Mother leaves me on my thirteenth birthday.

Updated: Oct 11



My birthday fell on the same day as my mother’s and my maternal grandmother’s, which someone once told me the odds for were quite long and even longer as both myself and my mother were born a few minutes before midnight.

My mother, Madeleine, was a delicate, refined, and gorgeous lady with jet-black hair and bewitching eyes.

She had a passion for the movies and could name every actor in any of them.

She was born in Montreal, and her maiden name was Painchaud, which translates to “hot bread” in English, so she was teased mercilessly as a girl.

By my thirteenth birthday, my mother, grandmother, and I had been living together for a few years, at a time when my mother, Madeleine, had been suffering from ever-worsening muscular dystrophy for over two years.

The disease was getting worse faster than it should as my mother refused to be hospitalized for treatment and risk losing custody of me to my father, who’d been physically and verbally abusive towards her, causing their separation. So basically, he had no idea what was going on.

The affliction made her weak and susceptible to other ailments, so my grandmother and I would look after her as best we could in our little apartment.

But it all came to a head on my thirteenth birthday.

My mother found herself in excruciating abdominal pain just before suppertime. So my grandmother called an ambulance to take her to the Royal Victoria hospital in downtown Montreal some twenty-five minutes away.

Feeling an eerie sense of doom, I had a tantrum for them to let me ride with her in the ambulance, where I held her hand and rubbed her stomach while hanging on for dear life as the vehicle lurched about at high speed.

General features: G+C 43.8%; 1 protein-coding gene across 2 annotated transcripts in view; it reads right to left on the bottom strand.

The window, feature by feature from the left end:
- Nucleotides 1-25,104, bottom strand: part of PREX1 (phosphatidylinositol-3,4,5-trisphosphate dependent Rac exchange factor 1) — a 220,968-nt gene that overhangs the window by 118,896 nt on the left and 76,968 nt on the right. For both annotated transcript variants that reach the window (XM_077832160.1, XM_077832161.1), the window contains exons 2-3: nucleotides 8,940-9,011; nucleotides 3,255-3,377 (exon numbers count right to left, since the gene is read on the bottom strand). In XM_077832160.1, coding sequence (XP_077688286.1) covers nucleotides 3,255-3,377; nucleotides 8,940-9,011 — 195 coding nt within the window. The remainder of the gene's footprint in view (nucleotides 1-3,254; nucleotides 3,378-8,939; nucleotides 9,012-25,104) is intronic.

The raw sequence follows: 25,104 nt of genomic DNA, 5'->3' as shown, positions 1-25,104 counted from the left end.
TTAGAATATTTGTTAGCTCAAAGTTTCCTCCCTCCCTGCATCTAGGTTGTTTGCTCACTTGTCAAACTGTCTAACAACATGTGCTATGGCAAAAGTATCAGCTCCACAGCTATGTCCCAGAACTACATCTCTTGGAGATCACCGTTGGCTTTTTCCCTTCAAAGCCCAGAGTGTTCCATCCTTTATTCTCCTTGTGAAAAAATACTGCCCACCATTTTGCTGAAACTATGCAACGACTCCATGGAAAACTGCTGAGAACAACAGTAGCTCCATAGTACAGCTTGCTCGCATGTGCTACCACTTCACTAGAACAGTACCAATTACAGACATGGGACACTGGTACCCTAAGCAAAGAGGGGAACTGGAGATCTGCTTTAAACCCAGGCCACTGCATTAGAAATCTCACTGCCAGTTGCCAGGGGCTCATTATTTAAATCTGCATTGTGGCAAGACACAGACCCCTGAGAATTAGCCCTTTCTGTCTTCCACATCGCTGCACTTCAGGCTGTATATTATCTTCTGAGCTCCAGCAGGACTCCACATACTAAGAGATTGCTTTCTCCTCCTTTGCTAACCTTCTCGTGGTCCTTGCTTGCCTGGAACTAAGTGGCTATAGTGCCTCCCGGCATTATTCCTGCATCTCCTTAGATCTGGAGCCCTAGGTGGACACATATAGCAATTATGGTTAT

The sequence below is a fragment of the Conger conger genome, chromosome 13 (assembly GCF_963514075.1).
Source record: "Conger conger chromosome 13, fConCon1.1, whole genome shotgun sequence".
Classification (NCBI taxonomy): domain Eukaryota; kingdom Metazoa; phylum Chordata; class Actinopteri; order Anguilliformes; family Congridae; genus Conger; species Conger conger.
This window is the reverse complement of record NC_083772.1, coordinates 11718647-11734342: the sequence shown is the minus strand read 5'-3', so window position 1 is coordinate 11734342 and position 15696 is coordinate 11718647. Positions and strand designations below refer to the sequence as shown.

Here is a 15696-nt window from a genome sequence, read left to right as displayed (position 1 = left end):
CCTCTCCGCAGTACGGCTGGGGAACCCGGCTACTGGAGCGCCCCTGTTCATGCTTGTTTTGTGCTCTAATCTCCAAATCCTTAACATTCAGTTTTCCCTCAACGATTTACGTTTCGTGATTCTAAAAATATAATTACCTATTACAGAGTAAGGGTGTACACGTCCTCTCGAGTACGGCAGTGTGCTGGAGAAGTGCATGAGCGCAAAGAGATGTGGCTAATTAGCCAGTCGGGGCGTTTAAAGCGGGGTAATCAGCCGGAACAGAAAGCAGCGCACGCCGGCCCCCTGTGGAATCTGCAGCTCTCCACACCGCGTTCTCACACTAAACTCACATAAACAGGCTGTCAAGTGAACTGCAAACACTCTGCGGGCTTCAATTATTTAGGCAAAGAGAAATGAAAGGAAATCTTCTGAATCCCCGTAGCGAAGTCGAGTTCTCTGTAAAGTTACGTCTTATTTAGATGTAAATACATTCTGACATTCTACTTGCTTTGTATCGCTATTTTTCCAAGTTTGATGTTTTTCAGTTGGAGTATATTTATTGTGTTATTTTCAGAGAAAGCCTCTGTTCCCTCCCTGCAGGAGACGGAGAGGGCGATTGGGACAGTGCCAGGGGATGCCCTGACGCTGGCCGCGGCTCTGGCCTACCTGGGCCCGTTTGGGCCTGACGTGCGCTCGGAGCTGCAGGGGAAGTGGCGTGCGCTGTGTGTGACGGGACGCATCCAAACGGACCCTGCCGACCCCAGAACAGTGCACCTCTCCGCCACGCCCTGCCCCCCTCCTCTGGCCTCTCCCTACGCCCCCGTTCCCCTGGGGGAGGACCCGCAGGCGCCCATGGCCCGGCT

The road to the Royal Vic, as it’s known, includes driving down Cote des Neiges avenue, a steep plunging boulevard with sweeping curves, as anyone familiar with the city will confirm.

Once in the emergency room, my grandmother and I were taken up to the ICU and waited a few hours until they brought her up into her room.

I was in quite a state due to not knowing much besides a dire situation was at hand compounded by my chronic fear of hospitals.

Once they allowed me to see my mom, with all manner of tubes sticking out of her, and after we exchanged a few teary words with her telling me to stay calm and that things would work out, I fainted, taking the room partition drape, intravenous bottle, and rack on my way to the ground.

At that point, the nurse revived me and sent me home with my granny saying we should come back the next day during visiting hours.

Sadly there were no more visiting hours to be had the next day as my mother passed away during the night, freed from the constant torturous pain she had endured for so long.

A couple of days later, my father was summoned to pick me up without any further details, which he found odd as it wasn’t on his scheduled weekend to have me.

He arrived in his big blue Plymouth to see me standing on the sidewalk in my best - and only suit - with my suitcases around me.

As he got out of his car, he asked me what was happening.

Without blinking an eyelash and with the expression of someone of thirteen suddenly facing the unknown, I answered, “Mom died two days ago, and now I have to live with you full-time. Do I put my suitcases in the trunk?”

What do you mean she died? He exclaimed.

After three years in a wheelchair, she died, so let’s go, I replied.

It was the only time that I ever saw my old man speechless. He opened the trunk and pointed, staring at me as if he’d just seen a ghost.

My mother, at only 43, had paid the ultimate price to keep me safe from my father, whom she feared would turn me into a harsh and misogynistic man like himself.

And I made sure he never succeeded in doing that.


Excerpt from my upcoming e-book "Recollections from my time on earth" - Snackable short stories.